*For a full list of our assumptions and rationale, please see Exhibit 1 in the Appendix

In the United States, the following states may experience an outflow / inflow of cycles:

Image 1. Potential movement of cycles and transfers from states with abortion bans to states with abortion access (U.S. only).[6]

If personhood provisions are enacted in the 18 states with abortion bans analyzed above, Texas, Arizona, and Michigan will see the greatest outflow of IVF cycles per Table 1. The outflow of cycles and transfers are most likely to flow into Kansas (Wichita), Illinois (Swansea) and Florida (Pensacola) based on their proximity in miles to existing IVF clinics in states with abortion bans per Table 2 below.

Part B: United States, Mexico, and Canada

The potential movement of cycles could change significantly if we include Mexico and Canada in our analysis. For some Texans and Arizonans, seeking care in Mexico may shorten their travel from upwards of 856 miles at the extreme (from McAllen, Texas to Wichita, Kansas) to 16 miles (from McAllen to Reynosa, Mexico) or from 226 miles at the minimum (from El Paso, Texas to Albuquerque, New Mexico) to 11 miles (El Paso to Juárez). In fact, women have already been seeking abortions across the border with a group of U.S. state legislators from Texas, Colorado, Arizona, New Mexico, and North Carolina even having toured Mexican facilities and “praised the efforts of Mexican activists to guarantee access for women who want an abortion” earlier this year.[7]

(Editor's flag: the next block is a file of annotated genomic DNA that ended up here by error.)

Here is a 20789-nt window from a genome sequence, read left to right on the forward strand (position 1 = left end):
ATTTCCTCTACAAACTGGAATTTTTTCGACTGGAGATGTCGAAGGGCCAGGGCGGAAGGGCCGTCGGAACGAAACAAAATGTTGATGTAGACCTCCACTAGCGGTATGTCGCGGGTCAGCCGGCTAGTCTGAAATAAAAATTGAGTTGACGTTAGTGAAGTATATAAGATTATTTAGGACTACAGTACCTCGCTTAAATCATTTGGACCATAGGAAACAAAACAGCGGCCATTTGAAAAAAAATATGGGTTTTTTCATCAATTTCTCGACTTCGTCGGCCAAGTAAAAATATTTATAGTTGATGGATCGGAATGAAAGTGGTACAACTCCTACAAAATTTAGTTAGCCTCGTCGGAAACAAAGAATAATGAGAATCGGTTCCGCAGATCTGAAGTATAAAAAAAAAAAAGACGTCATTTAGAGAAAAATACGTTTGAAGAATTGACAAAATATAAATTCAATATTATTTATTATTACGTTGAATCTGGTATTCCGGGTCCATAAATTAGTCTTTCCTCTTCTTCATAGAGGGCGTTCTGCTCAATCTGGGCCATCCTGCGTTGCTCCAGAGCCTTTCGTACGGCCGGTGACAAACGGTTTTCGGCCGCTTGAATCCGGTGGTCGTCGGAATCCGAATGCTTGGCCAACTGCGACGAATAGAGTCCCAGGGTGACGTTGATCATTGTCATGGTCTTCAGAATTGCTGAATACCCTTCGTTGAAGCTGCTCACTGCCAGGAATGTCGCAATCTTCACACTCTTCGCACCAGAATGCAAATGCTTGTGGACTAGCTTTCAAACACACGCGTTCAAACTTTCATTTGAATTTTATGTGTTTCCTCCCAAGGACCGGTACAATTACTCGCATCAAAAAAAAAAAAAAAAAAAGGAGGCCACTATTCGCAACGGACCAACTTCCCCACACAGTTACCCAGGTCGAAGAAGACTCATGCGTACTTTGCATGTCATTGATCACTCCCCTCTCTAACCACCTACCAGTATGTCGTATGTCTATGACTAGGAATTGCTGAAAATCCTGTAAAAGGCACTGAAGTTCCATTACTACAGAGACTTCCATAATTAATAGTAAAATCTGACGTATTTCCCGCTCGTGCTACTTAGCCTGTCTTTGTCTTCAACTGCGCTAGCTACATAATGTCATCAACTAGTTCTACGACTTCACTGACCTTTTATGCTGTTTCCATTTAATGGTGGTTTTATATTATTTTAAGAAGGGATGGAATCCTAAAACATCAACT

Image 2. Potential movement of cycles and transfers from U.S. states with abortion bans to fertility clinics in Mexico.

When considering the potential movement of cycles to Canada, Winnipeg may receive an inflow of patients from Fargo, North Dakota, who would otherwise travel to the greater Minneapolis-Saint Paul area, saving 15 miles of travel. However, 15 miles of travel may not be worth crossing country borders for all patients.

Image 3. Potential movement of cycles and transfers from U.S. states with abortion bans to fertility clinics in Canada.

In summary, the majority of cycles that currently take place in southern Texas and Arizona would be redirected to Mexico while some cycles from Fargo, ND could be redirected to Winnipeg, Canada.

If cycles were redirected to Mexico and Canada, Mexico would perform 5% of total U.S. IVF cycles, Canada would perform less than 1%, and total miles traveled would decrease by ~4 million from ~19 million (if cycles are only performed in the U.S.) to ~15 million miles (if Canada and Mexico are included).

What about frozen embryos that are stored in states with abortion bans?